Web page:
The Mills Underwood Apartments are designated as family housing and its RA focuses on assisting residents with finding campus tools and resources needed throughout their collegiate experience. The RA also helps plan events for parenting students, their children and the Mills community.
The position not being eliminated is the Associated Students of Mills College (ASMC) parent senator. This role also helps address the needs and concerns of parenting students, including planning an event per semester, and supports the peer adviser for Parenting Students. For instance, Dri and ASMC are collaborating on allocating funds for parenting students to create book grants and meal stipends.
“If they’re taking away two of the roles that helps support parents then that means everything is going to fall on me, which would be okay if that were my full-time job, but I’m a full-time student and I’m a parent,” ASMC student senator Rebecca Galicia said. “I just don’t think that’s reality, and it’s not fair to parent students that they’re not being supported and there’s only one person.”
Dri has proposed Mills implement an institutional position for a parent student support coordinator, adding more structured assistance for parents who are earning their degrees. She led a petition requesting that Mills leadership create this role. It exceeded their goal of 100 signatures and garnered 117 signatures.
“Parents are already lacking a lot of support, even with my role here, which is why I’m pushing to have a more institutionalized role,” Dri said. “I don’t think it’s really fair for the college to place all the responsibility on students.”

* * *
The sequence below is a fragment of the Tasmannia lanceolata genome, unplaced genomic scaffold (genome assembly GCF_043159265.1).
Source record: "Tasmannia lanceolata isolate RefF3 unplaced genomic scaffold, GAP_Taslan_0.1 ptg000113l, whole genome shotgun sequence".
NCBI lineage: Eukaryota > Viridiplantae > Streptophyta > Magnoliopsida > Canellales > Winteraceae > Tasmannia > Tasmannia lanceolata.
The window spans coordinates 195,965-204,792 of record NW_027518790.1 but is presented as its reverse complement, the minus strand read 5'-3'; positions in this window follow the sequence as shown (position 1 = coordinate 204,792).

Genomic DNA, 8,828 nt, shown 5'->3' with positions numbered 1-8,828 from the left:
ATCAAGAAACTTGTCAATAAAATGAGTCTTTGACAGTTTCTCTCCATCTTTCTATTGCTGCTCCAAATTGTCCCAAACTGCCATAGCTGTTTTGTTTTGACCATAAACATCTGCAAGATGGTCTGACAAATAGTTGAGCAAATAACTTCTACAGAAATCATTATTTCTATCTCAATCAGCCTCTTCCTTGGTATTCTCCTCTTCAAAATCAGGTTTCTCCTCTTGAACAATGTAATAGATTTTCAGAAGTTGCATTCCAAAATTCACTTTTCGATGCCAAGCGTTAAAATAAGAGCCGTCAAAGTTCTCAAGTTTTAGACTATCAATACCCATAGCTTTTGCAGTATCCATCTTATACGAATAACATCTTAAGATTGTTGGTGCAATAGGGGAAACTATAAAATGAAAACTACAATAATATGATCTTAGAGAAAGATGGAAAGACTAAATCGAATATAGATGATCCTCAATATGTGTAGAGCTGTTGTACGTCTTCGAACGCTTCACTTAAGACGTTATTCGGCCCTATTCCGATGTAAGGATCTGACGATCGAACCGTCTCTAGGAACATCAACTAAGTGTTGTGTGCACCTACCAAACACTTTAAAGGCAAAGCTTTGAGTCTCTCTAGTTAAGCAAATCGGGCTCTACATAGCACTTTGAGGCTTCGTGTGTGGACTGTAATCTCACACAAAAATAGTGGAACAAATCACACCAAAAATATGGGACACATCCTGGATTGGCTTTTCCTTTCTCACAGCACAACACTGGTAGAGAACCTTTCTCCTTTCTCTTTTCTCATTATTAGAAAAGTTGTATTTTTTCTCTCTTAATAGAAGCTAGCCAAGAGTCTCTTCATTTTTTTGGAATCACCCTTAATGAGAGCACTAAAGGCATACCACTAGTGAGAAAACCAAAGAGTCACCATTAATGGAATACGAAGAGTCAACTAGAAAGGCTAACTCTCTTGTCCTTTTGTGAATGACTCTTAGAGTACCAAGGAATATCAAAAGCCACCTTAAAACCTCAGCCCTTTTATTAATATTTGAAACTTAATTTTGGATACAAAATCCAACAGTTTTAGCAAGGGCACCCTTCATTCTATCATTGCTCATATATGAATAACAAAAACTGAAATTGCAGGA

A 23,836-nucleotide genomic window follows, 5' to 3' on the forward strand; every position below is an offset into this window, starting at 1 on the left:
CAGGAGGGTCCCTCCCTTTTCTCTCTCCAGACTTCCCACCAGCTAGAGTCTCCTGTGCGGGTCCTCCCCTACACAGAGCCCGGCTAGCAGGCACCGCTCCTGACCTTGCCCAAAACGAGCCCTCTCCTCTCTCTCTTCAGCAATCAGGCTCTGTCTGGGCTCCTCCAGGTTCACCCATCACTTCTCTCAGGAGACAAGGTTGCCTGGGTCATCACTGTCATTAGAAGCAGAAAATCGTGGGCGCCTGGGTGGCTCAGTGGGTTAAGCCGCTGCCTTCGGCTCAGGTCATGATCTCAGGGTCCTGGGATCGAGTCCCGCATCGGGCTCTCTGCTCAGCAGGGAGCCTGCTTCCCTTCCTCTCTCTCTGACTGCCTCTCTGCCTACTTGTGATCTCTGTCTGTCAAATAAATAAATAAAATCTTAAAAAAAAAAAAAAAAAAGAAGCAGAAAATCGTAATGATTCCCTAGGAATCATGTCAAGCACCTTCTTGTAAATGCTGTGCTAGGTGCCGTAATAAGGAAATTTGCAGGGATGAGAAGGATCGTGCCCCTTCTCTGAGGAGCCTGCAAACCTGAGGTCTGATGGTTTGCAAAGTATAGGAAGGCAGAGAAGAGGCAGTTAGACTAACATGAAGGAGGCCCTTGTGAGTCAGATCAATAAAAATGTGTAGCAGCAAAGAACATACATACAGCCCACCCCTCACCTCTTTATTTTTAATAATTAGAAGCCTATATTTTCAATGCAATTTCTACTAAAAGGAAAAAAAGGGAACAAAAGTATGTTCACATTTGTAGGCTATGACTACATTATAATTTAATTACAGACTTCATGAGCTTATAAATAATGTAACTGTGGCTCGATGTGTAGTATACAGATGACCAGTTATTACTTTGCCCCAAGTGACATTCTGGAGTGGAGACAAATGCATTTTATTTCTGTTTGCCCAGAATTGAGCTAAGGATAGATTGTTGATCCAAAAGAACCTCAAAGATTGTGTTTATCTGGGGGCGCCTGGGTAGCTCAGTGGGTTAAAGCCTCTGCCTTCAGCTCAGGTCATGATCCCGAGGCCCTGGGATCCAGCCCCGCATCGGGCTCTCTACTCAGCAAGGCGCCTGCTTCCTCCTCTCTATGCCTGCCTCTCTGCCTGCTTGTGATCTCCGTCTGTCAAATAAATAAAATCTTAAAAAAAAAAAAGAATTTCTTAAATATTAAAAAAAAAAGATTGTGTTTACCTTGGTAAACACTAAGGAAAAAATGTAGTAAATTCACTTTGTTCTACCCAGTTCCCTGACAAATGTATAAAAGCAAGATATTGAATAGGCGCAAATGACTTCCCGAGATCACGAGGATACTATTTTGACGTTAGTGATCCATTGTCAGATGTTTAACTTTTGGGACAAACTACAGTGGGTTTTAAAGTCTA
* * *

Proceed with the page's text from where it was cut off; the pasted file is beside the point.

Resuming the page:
Dr. Chicora Martin, Mills vice president of student life and dean of students, said that there isn’t funding and resources to hire a full-time institutional position for only parenting students, but they’re open to seeing how shared needs between parenting students and their childless peers could become part of existing centers and staff positions.
Mills leadership is also in the process of creating an academic policy for parenting students, meaning better visibility for them and structured guidelines about children on-campus. Other things planned include an updated map of changing stations and a page for parents on the upcoming redesign of inside.mills.edu.
“Mills College values family life and works to develop policies that support parenting students and families. The College seeks to provide an environment that is welcoming and affirming of children and families,” Martin and Hunter said in an email. “To that end, the College encourages faculty/staff and parenting students to communicate about the best ways to create a supportive learning environment for parents.”
Dri contacted around six other women’s colleges, including Wellesley College and Smith College, about their services for parenting students. She learned that these colleges offer parenting students almost no, if any, resources and support, highlighting a common institutional gap.
“Mills has this really great opportunity to be a top college that is providing top services for students who are marginalized on-campus, especially since that’s part of our mission—to provide those types of support for non-traditional students,” Dri said. “I think it also means that in some ways Mills is ahead of the curve, but we need to continue doing that work.”